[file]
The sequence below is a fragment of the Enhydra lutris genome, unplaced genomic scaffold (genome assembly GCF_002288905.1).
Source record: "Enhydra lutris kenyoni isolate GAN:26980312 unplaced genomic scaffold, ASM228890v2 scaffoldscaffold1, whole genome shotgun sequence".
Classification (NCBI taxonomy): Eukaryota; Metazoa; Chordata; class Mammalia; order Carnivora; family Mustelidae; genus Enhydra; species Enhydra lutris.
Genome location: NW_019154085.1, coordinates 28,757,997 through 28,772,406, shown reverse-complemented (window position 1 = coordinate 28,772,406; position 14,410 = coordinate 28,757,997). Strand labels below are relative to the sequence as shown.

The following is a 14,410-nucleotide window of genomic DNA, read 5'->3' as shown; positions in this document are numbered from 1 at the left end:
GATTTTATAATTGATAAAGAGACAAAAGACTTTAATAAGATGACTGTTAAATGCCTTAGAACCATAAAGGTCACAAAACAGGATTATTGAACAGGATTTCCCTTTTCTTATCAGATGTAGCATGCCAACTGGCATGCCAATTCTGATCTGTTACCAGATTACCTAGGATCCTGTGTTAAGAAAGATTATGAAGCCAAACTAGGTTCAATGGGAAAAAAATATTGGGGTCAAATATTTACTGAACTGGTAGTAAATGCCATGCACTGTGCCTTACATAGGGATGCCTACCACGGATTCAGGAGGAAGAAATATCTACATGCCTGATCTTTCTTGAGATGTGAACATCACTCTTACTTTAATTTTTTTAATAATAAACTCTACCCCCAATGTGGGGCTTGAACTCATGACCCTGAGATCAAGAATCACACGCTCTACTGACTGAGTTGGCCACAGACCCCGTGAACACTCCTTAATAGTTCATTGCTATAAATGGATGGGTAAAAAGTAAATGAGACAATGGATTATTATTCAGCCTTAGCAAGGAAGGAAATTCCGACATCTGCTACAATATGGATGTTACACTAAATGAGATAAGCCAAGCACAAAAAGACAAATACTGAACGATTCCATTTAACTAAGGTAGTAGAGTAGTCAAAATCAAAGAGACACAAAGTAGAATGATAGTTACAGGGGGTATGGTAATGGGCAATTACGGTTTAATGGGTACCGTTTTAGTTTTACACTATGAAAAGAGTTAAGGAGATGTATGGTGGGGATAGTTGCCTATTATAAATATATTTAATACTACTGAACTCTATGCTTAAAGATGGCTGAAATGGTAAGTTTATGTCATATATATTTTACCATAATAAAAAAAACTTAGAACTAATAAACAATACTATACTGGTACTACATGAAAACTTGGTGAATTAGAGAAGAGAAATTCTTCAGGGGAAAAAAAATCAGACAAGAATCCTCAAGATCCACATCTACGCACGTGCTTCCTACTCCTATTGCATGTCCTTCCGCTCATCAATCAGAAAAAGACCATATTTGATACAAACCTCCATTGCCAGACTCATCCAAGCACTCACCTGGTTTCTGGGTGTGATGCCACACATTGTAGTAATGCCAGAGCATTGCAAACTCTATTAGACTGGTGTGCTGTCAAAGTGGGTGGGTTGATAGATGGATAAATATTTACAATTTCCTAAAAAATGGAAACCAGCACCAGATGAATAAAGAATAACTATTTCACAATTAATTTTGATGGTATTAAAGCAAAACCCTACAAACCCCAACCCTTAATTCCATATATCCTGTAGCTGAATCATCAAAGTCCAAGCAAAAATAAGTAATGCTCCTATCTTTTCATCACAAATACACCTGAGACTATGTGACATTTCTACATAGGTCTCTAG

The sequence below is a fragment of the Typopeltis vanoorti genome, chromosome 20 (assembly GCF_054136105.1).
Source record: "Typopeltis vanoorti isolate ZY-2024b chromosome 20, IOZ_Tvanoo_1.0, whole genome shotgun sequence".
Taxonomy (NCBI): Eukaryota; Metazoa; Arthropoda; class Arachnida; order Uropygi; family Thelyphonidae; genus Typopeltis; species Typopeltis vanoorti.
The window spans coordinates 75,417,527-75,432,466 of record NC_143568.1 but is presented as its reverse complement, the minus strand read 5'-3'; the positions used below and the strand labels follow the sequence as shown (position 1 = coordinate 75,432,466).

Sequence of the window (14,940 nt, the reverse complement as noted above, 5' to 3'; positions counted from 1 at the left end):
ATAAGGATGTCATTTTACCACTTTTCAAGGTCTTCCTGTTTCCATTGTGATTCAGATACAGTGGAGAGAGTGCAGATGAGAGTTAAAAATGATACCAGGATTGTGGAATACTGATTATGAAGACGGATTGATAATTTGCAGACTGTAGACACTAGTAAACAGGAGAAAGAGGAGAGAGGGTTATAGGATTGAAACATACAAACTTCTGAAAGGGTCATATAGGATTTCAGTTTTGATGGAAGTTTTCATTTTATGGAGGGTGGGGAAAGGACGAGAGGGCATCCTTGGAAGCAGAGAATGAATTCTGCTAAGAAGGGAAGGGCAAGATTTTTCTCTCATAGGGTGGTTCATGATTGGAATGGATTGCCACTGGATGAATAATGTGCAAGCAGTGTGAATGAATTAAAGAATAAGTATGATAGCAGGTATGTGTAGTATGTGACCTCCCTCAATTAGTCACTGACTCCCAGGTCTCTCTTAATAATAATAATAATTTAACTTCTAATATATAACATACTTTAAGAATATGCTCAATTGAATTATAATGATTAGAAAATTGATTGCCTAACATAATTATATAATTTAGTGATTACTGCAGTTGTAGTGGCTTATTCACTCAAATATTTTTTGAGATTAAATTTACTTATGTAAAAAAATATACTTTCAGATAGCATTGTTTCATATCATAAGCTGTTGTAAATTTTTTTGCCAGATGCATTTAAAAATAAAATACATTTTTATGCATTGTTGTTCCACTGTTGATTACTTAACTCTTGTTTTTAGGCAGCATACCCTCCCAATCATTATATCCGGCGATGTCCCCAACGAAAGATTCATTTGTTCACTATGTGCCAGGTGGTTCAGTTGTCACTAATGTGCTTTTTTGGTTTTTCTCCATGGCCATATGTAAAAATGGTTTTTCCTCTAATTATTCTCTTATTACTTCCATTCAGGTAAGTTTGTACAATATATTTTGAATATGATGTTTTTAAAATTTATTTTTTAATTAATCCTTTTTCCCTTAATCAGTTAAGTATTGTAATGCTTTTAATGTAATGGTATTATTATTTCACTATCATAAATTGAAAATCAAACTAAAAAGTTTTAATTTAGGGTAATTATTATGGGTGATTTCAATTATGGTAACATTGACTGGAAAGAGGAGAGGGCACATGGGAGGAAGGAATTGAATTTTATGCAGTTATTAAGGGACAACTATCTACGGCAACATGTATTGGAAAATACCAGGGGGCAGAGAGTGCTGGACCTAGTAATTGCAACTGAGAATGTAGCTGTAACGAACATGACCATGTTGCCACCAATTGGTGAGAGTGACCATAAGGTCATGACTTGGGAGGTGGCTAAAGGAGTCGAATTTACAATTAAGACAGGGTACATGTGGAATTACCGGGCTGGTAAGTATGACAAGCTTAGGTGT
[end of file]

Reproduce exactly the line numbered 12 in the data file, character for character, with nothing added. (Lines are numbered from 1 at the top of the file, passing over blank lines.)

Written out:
ATAAGGATGTCATTTTACCACTTTTCAAGGTCTTCCTGTTTCCATTGTGATTCAGATACAGTGGAGAGAGTGCAGATGAGAGTTAAAAATGATACCAGGATTGTGGAATACTGATTATGAAGACGGATTGATAATTTGCAGACTGTAGACACTAGTAAACAGGAGAAAGAGGAGAGAGGGTTATAGGATTGAAACATACAAACTTCTGAAAGGGTCATATAGGATTTCAGTTTTGATGGAAGTTTTCATTTTATGGAGGGTGGGGAAAGGACGAGAGGGCATCCTTGGAAGCAGAGAATGAATTCTGCTAAGAAGGGAAGGGCAAGATTTTTCTCTCATAGGGTGGTTCATGATTGGAATGGATTGCCACTGGATGAATAATGTGCAAGCAGTGTGAATGAATTAAAGAATAAGTATGATAGCAGGTATGTGTAGTATGTGACCTCCCTCAATTAGTCACTGACTCCCAGGTCTCTCTTAATAATAATAATAATTTAACTTCTAATATATAACATACTTTAAGAATATGCTCAATTGAATTATAATGATTAGAAAATTGATTGCCTAACATAATTATATAATTTAGTGATTACTGCAGTTGTAGTGGCTTATTCACTCAAATATTTTTTGAGATTAAATTTACTTATGTAAAAAAATATACTTTCAGATAGCATTGTTTCATATCATAAGCTGTTGTAAATTTTTTTGCCAGATGCATTTAAAAATAAAATACATTTTTATGCATTGTTGTTCCACTGTTGATTACTTAACTCTTGTTTTTAGGCAGCATACCCTCCCAATCATTATATCCGGCGATGTCCCCAACGAAAGATTCATTTGTTCACTATGTGCCAGGTGGTTCAGTTGTCACTAATGTGCTTTTTTGGTTTTTCTCCATGGCCATATGTAAAAATGGTTTTTCCTCTAATTATTCTCTTATTACTTCCATTCAGGTAAGTTTGTACAATATATTTTGAATATGATGTTTTTAAAATTTATTTTTTAATTAATCCTTTTTCCCTTAATCAGTTAAGTATTGTAATGCTTTTAATGTAATGGTATTATTATTTCACTATCATAAATTGAAAATCAAACTAAAAAGTTTTAATTTAGGGTAATTATTATGGGTGATTTCAATTATGGTAACATTGACTGGAAAGAGGAGAGGGCACATGGGAGGAAGGAATTGAATTTTATGCAGTTATTAAGGGACAACTATCTACGGCAACATGTATTGGAAAATACCAGGGGGCAGAGAGTGCTGGACCTAGTAATTGCAACTGAGAATGTAGCTGTAACGAACATGACCATGTTGCCACCAATTGGTGAGAGTGACCATAAGGTCATGACTTGGGAGGTGGCTAAAGGAGTCGAATTTACAATTAAGACAGGGTACATGTGGAATTACCGGGCTGGTAAGTATGACAAGCTTAGGTGT